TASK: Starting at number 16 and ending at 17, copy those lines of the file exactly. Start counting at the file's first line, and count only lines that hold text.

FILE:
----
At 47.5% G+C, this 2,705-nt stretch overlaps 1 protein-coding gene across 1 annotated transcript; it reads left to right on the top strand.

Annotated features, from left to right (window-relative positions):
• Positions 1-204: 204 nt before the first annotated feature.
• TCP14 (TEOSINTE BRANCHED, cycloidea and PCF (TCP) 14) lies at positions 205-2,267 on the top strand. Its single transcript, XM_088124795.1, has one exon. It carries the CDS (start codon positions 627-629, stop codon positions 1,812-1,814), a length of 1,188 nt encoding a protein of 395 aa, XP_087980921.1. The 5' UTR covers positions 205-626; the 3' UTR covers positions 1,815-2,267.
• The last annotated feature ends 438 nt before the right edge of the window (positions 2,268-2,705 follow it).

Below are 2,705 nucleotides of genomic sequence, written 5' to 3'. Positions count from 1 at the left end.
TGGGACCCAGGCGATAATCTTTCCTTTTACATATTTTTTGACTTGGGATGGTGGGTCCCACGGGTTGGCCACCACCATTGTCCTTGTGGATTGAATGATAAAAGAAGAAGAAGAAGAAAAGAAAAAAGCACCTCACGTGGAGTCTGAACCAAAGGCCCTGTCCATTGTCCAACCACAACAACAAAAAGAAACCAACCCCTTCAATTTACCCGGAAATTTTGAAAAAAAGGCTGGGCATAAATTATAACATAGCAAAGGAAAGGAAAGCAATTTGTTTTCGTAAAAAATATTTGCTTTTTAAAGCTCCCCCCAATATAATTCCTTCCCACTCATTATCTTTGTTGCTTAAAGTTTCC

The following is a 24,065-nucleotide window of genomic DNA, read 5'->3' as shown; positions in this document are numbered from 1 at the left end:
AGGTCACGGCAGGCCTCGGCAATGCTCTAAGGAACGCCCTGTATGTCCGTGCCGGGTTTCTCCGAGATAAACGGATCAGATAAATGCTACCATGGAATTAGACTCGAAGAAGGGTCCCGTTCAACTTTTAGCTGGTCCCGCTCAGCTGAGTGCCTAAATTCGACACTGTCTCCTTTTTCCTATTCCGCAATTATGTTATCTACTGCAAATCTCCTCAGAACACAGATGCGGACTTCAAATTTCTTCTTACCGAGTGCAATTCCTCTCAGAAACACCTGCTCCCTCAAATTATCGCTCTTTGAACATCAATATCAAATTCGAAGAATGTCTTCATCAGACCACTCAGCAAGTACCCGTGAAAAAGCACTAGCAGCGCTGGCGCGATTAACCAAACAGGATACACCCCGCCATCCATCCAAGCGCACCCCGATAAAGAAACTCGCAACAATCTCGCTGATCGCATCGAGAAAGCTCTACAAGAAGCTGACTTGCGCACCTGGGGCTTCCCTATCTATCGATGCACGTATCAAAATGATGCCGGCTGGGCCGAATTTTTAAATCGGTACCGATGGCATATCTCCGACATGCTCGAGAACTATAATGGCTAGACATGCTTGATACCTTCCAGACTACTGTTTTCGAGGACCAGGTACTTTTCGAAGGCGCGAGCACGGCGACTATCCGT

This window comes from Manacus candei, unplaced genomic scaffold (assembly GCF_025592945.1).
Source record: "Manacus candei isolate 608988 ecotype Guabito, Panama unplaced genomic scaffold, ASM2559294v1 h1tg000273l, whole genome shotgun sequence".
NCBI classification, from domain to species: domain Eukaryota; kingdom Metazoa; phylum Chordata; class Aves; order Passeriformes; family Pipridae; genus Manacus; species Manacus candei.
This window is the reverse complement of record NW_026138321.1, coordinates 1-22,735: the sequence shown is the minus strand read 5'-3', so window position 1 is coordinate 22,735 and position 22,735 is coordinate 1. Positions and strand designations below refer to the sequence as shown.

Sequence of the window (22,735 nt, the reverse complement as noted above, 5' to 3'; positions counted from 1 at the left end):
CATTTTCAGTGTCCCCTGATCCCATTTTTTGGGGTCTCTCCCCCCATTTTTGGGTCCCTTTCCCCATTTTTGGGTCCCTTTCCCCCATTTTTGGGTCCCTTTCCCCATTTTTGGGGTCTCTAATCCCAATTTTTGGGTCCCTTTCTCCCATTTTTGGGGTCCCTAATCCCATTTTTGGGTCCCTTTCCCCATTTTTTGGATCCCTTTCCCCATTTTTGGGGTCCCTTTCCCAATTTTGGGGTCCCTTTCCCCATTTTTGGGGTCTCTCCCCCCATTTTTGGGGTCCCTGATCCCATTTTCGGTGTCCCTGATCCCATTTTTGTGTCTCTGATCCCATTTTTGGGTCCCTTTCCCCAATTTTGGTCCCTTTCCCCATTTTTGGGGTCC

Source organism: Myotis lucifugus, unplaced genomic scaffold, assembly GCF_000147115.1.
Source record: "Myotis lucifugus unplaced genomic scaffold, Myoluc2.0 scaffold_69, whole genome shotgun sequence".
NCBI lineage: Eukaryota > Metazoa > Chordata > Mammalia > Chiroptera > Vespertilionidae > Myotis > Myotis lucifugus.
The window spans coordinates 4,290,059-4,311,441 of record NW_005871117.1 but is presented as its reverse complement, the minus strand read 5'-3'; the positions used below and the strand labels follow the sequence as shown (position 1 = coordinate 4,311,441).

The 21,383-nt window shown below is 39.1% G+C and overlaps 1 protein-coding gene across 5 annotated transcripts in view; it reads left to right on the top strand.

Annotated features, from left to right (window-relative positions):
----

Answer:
Source organism: Myotis lucifugus, unplaced genomic scaffold, assembly GCF_000147115.1.
Source record: "Myotis lucifugus unplaced genomic scaffold, Myoluc2.0 scaffold_69, whole genome shotgun sequence".